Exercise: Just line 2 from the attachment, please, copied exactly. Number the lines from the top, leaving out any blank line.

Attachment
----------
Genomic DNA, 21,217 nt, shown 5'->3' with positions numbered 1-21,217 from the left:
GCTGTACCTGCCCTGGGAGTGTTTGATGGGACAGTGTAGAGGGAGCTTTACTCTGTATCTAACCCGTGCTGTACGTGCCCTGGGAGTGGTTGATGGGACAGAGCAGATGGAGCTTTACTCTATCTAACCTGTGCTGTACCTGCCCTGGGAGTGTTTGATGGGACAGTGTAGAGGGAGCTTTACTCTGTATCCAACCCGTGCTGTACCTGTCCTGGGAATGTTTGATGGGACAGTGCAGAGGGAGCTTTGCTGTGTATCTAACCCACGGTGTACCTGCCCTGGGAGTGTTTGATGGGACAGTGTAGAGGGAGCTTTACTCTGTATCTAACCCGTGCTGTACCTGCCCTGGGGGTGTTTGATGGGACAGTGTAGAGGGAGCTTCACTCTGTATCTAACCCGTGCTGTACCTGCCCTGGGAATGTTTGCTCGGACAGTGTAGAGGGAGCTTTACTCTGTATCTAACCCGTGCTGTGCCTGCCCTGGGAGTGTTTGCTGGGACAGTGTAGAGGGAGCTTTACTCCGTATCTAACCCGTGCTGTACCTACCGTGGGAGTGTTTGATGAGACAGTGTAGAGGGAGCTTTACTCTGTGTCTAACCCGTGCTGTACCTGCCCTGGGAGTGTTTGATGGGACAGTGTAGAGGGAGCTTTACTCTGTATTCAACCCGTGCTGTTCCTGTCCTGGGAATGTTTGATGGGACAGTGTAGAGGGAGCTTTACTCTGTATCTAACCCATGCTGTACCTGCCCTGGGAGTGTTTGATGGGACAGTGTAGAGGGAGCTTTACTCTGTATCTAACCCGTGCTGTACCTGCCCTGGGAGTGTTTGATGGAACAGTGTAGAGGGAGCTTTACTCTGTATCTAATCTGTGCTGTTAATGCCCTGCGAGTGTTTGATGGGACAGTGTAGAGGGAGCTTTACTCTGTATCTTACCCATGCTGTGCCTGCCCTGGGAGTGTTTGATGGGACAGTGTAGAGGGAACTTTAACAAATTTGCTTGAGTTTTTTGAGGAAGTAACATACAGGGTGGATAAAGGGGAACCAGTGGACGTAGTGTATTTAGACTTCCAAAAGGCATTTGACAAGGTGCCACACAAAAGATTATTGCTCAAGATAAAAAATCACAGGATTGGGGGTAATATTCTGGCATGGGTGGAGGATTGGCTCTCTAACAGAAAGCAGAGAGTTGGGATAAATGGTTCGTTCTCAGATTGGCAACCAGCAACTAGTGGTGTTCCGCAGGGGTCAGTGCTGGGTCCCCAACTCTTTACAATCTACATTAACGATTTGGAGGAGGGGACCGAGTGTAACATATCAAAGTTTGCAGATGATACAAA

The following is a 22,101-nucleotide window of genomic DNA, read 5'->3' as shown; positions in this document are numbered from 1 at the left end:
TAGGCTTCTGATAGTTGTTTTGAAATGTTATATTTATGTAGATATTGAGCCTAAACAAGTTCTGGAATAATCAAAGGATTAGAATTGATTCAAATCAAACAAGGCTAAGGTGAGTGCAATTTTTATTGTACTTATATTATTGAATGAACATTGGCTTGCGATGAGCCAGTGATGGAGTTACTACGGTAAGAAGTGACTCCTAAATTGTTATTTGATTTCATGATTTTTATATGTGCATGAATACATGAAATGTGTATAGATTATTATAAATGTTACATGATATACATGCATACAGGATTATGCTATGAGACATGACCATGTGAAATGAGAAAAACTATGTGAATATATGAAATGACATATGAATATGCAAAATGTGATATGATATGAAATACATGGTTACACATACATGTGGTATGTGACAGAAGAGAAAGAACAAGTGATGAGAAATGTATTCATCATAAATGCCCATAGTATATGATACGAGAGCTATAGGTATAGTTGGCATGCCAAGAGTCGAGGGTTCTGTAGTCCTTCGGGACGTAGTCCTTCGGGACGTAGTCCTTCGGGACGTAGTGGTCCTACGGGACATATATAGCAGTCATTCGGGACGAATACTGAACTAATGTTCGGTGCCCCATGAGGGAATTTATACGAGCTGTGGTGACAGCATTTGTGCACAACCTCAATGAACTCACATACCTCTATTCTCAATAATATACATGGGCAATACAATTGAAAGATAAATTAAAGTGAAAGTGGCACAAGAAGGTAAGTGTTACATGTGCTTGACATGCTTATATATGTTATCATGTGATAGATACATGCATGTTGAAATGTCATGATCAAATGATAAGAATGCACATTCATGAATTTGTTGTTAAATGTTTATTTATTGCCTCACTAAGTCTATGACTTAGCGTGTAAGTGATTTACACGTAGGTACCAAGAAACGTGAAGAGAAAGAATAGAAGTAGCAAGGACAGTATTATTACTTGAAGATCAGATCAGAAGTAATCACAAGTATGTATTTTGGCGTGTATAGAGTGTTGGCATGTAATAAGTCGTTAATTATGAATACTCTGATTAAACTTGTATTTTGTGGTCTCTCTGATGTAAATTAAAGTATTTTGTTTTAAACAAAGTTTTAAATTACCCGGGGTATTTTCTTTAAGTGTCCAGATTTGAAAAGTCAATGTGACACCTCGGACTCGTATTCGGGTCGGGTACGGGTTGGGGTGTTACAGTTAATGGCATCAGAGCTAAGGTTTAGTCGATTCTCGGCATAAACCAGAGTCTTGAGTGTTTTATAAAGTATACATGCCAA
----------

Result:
GCTGTACCTGCCCTGGGAGTGTTTGATGGGACAGTGTAGAGGGAGCTTTACTCTGTATCTAACCCGTGCTGTACGTGCCCTGGGAGTGGTTGATGGGACAGAGCAGATGGAGCTTTACTCTATCTAACCTGTGCTGTACCTGCCCTGGGAGTGTTTGATGGGACAGTGTAGAGGGAGCTTTACTCTGTATCCAACCCGTGCTGTACCTGTCCTGGGAATGTTTGATGGGACAGTGCAGAGGGAGCTTTGCTGTGTATCTAACCCACGGTGTACCTGCCCTGGGAGTGTTTGATGGGACAGTGTAGAGGGAGCTTTACTCTGTATCTAACCCGTGCTGTACCTGCCCTGGGGGTGTTTGATGGGACAGTGTAGAGGGAGCTTCACTCTGTATCTAACCCGTGCTGTACCTGCCCTGGGAATGTTTGCTCGGACAGTGTAGAGGGAGCTTTACTCTGTATCTAACCCGTGCTGTGCCTGCCCTGGGAGTGTTTGCTGGGACAGTGTAGAGGGAGCTTTACTCCGTATCTAACCCGTGCTGTACCTACCGTGGGAGTGTTTGATGAGACAGTGTAGAGGGAGCTTTACTCTGTGTCTAACCCGTGCTGTACCTGCCCTGGGAGTGTTTGATGGGACAGTGTAGAGGGAGCTTTACTCTGTATTCAACCCGTGCTGTTCCTGTCCTGGGAATGTTTGATGGGACAGTGTAGAGGGAGCTTTACTCTGTATCTAACCCATGCTGTACCTGCCCTGGGAGTGTTTGATGGGACAGTGTAGAGGGAGCTTTACTCTGTATCTAACCCGTGCTGTACCTGCCCTGGGAGTGTTTGATGGAACAGTGTAGAGGGAGCTTTACTCTGTATCTAATCTGTGCTGTTAATGCCCTGCGAGTGTTTGATGGGACAGTGTAGAGGGAGCTTTACTCTGTATCTTACCCATGCTGTGCCTGCCCTGGGAGTGTTTGATGGGACAGTGTAGAGGGAACTTTAACAAATTTGCTTGAGTTTTTTGAGGAAGTAACATACAGGGTGGATAAAGGGGAACCAGTGGACGTAGTGTATTTAGACTTCCAAAAGGCATTTGACAAGGTGCCACACAAAAGATTATTGCTCAAGATAAAAAATCACAGGATTGGGGGTAATATTCTGGCATGGGTGGAGGATTGGCTCTCTAACAGAAAGCAGAGAGTTGGGATAAATGGTTCGTTCTCAGATTGGCAACCAGCAACTAGTGGTGTTCCGCAGGGGTCAGTGCTGGGTCCCCAACTCTTTACAATCTACATTAACGATTTGGAGGAGGGGACCGAGTGTAACATATCAAAGTTTGCAGATGATACAAA